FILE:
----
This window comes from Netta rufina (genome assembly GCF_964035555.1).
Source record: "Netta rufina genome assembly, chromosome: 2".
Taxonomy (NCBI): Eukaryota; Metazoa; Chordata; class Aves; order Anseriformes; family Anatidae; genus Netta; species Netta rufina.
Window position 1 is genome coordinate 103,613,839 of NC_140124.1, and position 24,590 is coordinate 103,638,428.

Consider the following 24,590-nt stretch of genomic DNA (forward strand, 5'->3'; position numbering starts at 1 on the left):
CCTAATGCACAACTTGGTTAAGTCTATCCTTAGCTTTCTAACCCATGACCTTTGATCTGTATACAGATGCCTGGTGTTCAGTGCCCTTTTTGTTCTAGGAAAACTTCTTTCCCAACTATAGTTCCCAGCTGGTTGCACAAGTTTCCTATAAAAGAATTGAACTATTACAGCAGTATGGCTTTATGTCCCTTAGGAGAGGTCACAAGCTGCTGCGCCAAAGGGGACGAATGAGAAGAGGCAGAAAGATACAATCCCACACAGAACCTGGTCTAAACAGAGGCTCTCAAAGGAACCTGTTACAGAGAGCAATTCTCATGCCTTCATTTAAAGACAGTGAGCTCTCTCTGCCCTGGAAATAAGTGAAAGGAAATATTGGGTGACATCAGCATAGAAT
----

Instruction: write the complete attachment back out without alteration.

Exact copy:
This window comes from Netta rufina (genome assembly GCF_964035555.1).
Source record: "Netta rufina genome assembly, chromosome: 2".
Taxonomy (NCBI): Eukaryota; Metazoa; Chordata; class Aves; order Anseriformes; family Anatidae; genus Netta; species Netta rufina.
Window position 1 is genome coordinate 103,613,839 of NC_140124.1, and position 24,590 is coordinate 103,638,428.

Consider the following 24,590-nt stretch of genomic DNA (forward strand, 5'->3'; position numbering starts at 1 on the left):
CCTAATGCACAACTTGGTTAAGTCTATCCTTAGCTTTCTAACCCATGACCTTTGATCTGTATACAGATGCCTGGTGTTCAGTGCCCTTTTTGTTCTAGGAAAACTTCTTTCCCAACTATAGTTCCCAGCTGGTTGCACAAGTTTCCTATAAAAGAATTGAACTATTACAGCAGTATGGCTTTATGTCCCTTAGGAGAGGTCACAAGCTGCTGCGCCAAAGGGGACGAATGAGAAGAGGCAGAAAGATACAATCCCACACAGAACCTGGTCTAAACAGAGGCTCTCAAAGGAACCTGTTACAGAGAGCAATTCTCATGCCTTCATTTAAAGACAGTGAGCTCTCTCTGCCCTGGAAATAAGTGAAAGGAAATATTGGGTGACATCAGCATAGAAT